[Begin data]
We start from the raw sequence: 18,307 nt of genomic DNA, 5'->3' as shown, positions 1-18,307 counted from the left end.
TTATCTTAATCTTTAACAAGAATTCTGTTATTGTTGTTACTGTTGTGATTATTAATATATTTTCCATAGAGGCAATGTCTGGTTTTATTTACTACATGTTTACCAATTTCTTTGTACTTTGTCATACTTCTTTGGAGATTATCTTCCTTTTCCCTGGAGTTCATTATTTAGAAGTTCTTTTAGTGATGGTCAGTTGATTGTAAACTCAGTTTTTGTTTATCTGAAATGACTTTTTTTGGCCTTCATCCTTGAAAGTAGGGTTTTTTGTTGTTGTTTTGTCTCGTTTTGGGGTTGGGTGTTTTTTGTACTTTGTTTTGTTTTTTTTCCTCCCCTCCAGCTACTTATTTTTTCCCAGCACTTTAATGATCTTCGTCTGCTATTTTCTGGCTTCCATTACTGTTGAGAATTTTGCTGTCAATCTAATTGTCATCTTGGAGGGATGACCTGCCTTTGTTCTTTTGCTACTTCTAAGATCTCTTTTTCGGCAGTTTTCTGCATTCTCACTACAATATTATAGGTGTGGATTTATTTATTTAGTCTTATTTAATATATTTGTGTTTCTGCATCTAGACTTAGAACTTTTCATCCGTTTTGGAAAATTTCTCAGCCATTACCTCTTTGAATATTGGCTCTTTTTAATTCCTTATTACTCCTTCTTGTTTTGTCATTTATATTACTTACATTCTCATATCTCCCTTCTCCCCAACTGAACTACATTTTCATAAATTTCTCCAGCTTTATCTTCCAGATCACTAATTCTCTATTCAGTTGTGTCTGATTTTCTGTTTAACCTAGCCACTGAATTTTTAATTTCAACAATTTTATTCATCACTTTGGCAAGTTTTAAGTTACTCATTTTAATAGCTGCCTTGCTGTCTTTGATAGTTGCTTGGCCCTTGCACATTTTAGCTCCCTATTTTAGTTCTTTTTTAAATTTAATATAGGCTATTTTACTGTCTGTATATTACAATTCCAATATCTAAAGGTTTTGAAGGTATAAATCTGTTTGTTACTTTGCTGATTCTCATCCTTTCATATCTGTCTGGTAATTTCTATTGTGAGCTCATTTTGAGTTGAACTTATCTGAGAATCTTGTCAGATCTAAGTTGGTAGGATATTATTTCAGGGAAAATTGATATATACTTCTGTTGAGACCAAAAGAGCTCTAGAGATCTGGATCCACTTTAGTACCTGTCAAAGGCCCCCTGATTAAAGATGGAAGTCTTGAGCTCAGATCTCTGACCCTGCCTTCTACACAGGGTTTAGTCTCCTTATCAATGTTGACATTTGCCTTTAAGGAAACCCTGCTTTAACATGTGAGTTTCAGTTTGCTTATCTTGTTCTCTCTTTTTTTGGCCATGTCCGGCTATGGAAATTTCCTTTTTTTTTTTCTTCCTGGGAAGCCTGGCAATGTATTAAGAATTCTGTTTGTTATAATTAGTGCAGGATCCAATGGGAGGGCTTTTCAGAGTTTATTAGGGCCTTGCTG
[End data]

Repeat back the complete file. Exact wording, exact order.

We start from the raw sequence: 18,307 nt of genomic DNA, 5'->3' as shown, positions 1-18,307 counted from the left end.
TTATCTTAATCTTTAACAAGAATTCTGTTATTGTTGTTACTGTTGTGATTATTAATATATTTTCCATAGAGGCAATGTCTGGTTTTATTTACTACATGTTTACCAATTTCTTTGTACTTTGTCATACTTCTTTGGAGATTATCTTCCTTTTCCCTGGAGTTCATTATTTAGAAGTTCTTTTAGTGATGGTCAGTTGATTGTAAACTCAGTTTTTGTTTATCTGAAATGACTTTTTTTGGCCTTCATCCTTGAAAGTAGGGTTTTTTGTTGTTGTTTTGTCTCGTTTTGGGGTTGGGTGTTTTTTGTACTTTGTTTTGTTTTTTTTCCTCCCCTCCAGCTACTTATTTTTTCCCAGCACTTTAATGATCTTCGTCTGCTATTTTCTGGCTTCCATTACTGTTGAGAATTTTGCTGTCAATCTAATTGTCATCTTGGAGGGATGACCTGCCTTTGTTCTTTTGCTACTTCTAAGATCTCTTTTTCGGCAGTTTTCTGCATTCTCACTACAATATTATAGGTGTGGATTTATTTATTTAGTCTTATTTAATATATTTGTGTTTCTGCATCTAGACTTAGAACTTTTCATCCGTTTTGGAAAATTTCTCAGCCATTACCTCTTTGAATATTGGCTCTTTTTAATTCCTTATTACTCCTTCTTGTTTTGTCATTTATATTACTTACATTCTCATATCTCCCTTCTCCCCAACTGAACTACATTTTCATAAATTTCTCCAGCTTTATCTTCCAGATCACTAATTCTCTATTCAGTTGTGTCTGATTTTCTGTTTAACCTAGCCACTGAATTTTTAATTTCAACAATTTTATTCATCACTTTGGCAAGTTTTAAGTTACTCATTTTAATAGCTGCCTTGCTGTCTTTGATAGTTGCTTGGCCCTTGCACATTTTAGCTCCCTATTTTAGTTCTTTTTTAAATTTAATATAGGCTATTTTACTGTCTGTATATTACAATTCCAATATCTAAAGGTTTTGAAGGTATAAATCTGTTTGTTACTTTGCTGATTCTCATCCTTTCATATCTGTCTGGTAATTTCTATTGTGAGCTCATTTTGAGTTGAACTTATCTGAGAATCTTGTCAGATCTAAGTTGGTAGGATATTATTTCAGGGAAAATTGATATATACTTCTGTTGAGACCAAAAGAGCTCTAGAGATCTGGATCCACTTTAGTACCTGTCAAAGGCCCCCTGATTAAAGATGGAAGTCTTGAGCTCAGATCTCTGACCCTGCCTTCTACACAGGGTTTAGTCTCCTTATCAATGTTGACATTTGCCTTTAAGGAAACCCTGCTTTAACATGTGAGTTTCAGTTTGCTTATCTTGTTCTCTCTTTTTTTGGCCATGTCCGGCTATGGAAATTTCCTTTTTTTTTTTCTTCCTGGGAAGCCTGGCAATGTATTAAGAATTCTGTTTGTTATAATTAGTGCAGGATCCAATGGGAGGGCTTTTCAGAGTTTATTAGGGCCTTGCTG